Having literally just seen the final episode, the time has come to review the second season of Amazon Prime’s smash-hit 2019 series The Boys. The show has climbed do a different level of popularity since the relatively surprise-nature of the success of its first season. For those unacquainted, however, The Boys is something of an anti-Marvel; it takes place in a world where “supes” are celebrities, and are thusly at the beck-and-call of their corporate overlords, doing good only to sell a brand, having no regard for collateral damage at best, and legitimately sinister intentions at worst. The show follows a group of vigilantes, nicknamed “The Boys”, as they attempt to expose the Supes and the company that controls them. This is a spoiler review for the 2nd season of The Boys. If you haven’t seen the second season, or the first for that matter, please turn back. We’ve got plenty of reviews.
My level of excitement for this season can’t possibly be over-stated. I loved the first season, absolutely adored it. I wrote a review for it at the time, which you can read if you’re interested in why, but the bottom line is that I was a massive fan of this show when its first season dropped, and I’d been keeping my ear to the ground for over a year about the second season. By the time early September came around, I’d just finished my season 1 re-watch and was ready to go.
I feel like my anticipation for this season is a pretty good segue in to the main controversy that met Eric Kripke and the rest of the creative team behind the show, namely the fact that season 2 was released in a staggered way. The first 3 episodes were dropped at once, and the remaining 5 were released on a weekly basis, which took a lot of the fanbase by surprise and resulted in a wave of backlash. Honestly. I find the reaction some people had to this release pattern really pretty childish. To prefer binging is perfectly fine, and it’s just as fine to say it, but to show hate for a show that you like because it’s not being released in the way you’d prefer is kind of ludicrous. Personally, I’m in the camp that says weekly releases is the best way to watch TV. It doesn’t work for every show, the episode that you get each week needs to be interesting enough to hold your attention and maintain your interest week after week, but if you’ve got a show that can do that, among which The Boys definitely is one, then it adds a level of sustained suspense and anticipation that adds to the show, not to mention the fact that it’s probably a good exercise in some amount of patience for us. You don’t need to agree with that, but some people went pretty far in showing their displeasure, and I respect Kripke’s doubling down on the decision and chastising his fans for giving it negative reviews for that reason. Also, it really shouldn’t have been a surprise, they mentioned the staggered release in every piece of marketing I saw beforehand.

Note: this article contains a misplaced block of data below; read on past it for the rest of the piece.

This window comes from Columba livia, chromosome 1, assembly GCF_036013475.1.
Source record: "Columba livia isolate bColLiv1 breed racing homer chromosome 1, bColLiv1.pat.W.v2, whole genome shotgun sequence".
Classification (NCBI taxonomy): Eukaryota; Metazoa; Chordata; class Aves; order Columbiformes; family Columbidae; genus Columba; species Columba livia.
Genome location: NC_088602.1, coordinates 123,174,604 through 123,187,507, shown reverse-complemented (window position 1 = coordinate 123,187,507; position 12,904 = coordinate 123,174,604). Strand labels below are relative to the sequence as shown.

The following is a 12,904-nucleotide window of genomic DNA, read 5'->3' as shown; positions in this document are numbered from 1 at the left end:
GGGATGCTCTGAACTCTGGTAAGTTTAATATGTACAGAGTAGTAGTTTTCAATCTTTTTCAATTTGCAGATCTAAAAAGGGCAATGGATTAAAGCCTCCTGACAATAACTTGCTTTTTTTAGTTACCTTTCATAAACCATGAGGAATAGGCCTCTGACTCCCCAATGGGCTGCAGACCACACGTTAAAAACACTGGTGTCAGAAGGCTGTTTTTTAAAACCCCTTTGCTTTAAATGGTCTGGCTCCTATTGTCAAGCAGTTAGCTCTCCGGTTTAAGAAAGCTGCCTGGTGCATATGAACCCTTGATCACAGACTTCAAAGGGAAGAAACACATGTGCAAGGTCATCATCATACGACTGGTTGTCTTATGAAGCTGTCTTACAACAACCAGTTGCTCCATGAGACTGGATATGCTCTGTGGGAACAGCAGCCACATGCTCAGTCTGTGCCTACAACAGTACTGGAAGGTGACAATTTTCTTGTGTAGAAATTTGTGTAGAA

It’s a challenge to asses this season as a whole having just seen the finale, so I think I’ll sort of take it thread by thread as they lead up to the finale. I want to start, as all things should, with The Deep, whose existence is basically the most schadenfreude shambles in the history of the world. His whole storyline with the Church of the Collective was hilarious, I loved the Scientology parallels, even though it didn’t actually add up to much. My guess is we’ll be seeing more of his supposed teaming up with Maeve to take down Homelander in the next season, hopefully, although anything would’ve been worth it for Patton Oswald as the gills and the last moment where they take A-Train back instead. Frickin priceless. I also want to take a moment to acknowledge Frenchie. I’ve always held great love for Frenchie, he was always second favorite of The Boys, to Butcher, but I loved him still. Someone I spoke to about it pointed out a lack of development for him, a lack of an arc, and while that’s a fair observation, Frenchie is a rare character in that he has, in spite of having no arc, an incredible depth. It’s like he’s already been through a great arc, before the show, and we get the final product right off the bat, full of emotional depth, and his episode, you know the one, is arguably one of the high points of the whole show. His only real growth is alongside Kimiko, who started the season off really well and then sort of fell by the wayside and wasn’t given an awful lot to do. They actually had some stand out moments (the scene in the church, the first time Frenchie actually gets pissed at her, comes to mind), but they were all C or even D stories until the ‘Girls get it done’ scene in the last episode, which was extremely cathartic (if possibly not the greatest fight choreography in the world, they were basically just kicking her).
Stormfront was a cool character to throw into the mix, I’m glad she’s out of the picture now though, I doubt she’d have kept for more than a season. Ultimately her role, aside from being an evil Nazi, had a lot more to do with Homelander’s growth than anything else Aya Cash did a really good job though, and she was an essential piece to this season’s puzzle. Homelander had a fantastic season. There’s a brilliant irony in the most powerful man in the world’s biggest weakness being a need to be loved, and Antony Starr plays the struggle so. Frickin. Well. Seriously, this is a character who could do anything he wanted (including what he did to show it in the last episode. He could, so he did), but he won’t just wipe out anyone in his way (or at least not quite that bluntly) because in the end he needs people to love him. One of the best paying threads of this season was Homelander’s weird…genuinely caring paternal side for Ryan. One of the things that last episode did so incredibly well is making you feel for the guy. I was not expecting the scene at that Vought restaurant to go the way it did, nor the scenes after it, because it finally came across that Homelander’s intentions with Ryan were kind of for real. You’ve got to wonder, had Homelander had the opportunity to raise Ryan on his own, if Ryan would’ve actually turned out to become a sort of anti-Homelander of his own accord. If Homelander is the way that he is because of the way he was raised, I see great tragedy in the idea that Homelander might actually have solved his own problem by raising Ryan the way he wishes he was raised. Antony Starr continues to be fantastic in debatably the best performance of the show.